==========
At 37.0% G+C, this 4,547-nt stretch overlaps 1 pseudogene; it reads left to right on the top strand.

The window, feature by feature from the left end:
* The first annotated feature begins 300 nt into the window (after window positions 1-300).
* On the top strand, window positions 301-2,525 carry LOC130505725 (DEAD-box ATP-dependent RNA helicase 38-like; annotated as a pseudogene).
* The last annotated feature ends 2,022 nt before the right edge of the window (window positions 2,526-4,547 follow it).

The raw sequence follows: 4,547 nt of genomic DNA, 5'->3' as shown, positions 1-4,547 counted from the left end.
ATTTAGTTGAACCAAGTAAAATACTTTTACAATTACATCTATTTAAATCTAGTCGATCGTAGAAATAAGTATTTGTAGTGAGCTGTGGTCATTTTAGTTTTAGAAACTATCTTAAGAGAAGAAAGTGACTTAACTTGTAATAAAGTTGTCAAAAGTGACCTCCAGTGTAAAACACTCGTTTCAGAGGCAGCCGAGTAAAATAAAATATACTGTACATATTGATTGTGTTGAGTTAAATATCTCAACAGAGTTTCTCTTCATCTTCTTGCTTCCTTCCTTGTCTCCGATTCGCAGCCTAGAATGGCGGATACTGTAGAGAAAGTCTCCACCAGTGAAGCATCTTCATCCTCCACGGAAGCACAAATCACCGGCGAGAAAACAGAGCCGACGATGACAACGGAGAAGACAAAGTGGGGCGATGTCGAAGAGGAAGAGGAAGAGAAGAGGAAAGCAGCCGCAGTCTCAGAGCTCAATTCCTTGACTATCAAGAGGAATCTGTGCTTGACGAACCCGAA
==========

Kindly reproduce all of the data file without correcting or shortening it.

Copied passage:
At 37.0% G+C, this 4,547-nt stretch overlaps 1 pseudogene; it reads left to right on the top strand.

The window, feature by feature from the left end:
* The first annotated feature begins 300 nt into the window (after window positions 1-300).
* On the top strand, window positions 301-2,525 carry LOC130505725 (DEAD-box ATP-dependent RNA helicase 38-like; annotated as a pseudogene).
* The last annotated feature ends 2,022 nt before the right edge of the window (window positions 2,526-4,547 follow it).

The raw sequence follows: 4,547 nt of genomic DNA, 5'->3' as shown, positions 1-4,547 counted from the left end.
ATTTAGTTGAACCAAGTAAAATACTTTTACAATTACATCTATTTAAATCTAGTCGATCGTAGAAATAAGTATTTGTAGTGAGCTGTGGTCATTTTAGTTTTAGAAACTATCTTAAGAGAAGAAAGTGACTTAACTTGTAATAAAGTTGTCAAAAGTGACCTCCAGTGTAAAACACTCGTTTCAGAGGCAGCCGAGTAAAATAAAATATACTGTACATATTGATTGTGTTGAGTTAAATATCTCAACAGAGTTTCTCTTCATCTTCTTGCTTCCTTCCTTGTCTCCGATTCGCAGCCTAGAATGGCGGATACTGTAGAGAAAGTCTCCACCAGTGAAGCATCTTCATCCTCCACGGAAGCACAAATCACCGGCGAGAAAACAGAGCCGACGATGACAACGGAGAAGACAAAGTGGGGCGATGTCGAAGAGGAAGAGGAAGAGAAGAGGAAAGCAGCCGCAGTCTCAGAGCTCAATTCCTTGACTATCAAGAGGAATCTGTGCTTGACGAACCCGAA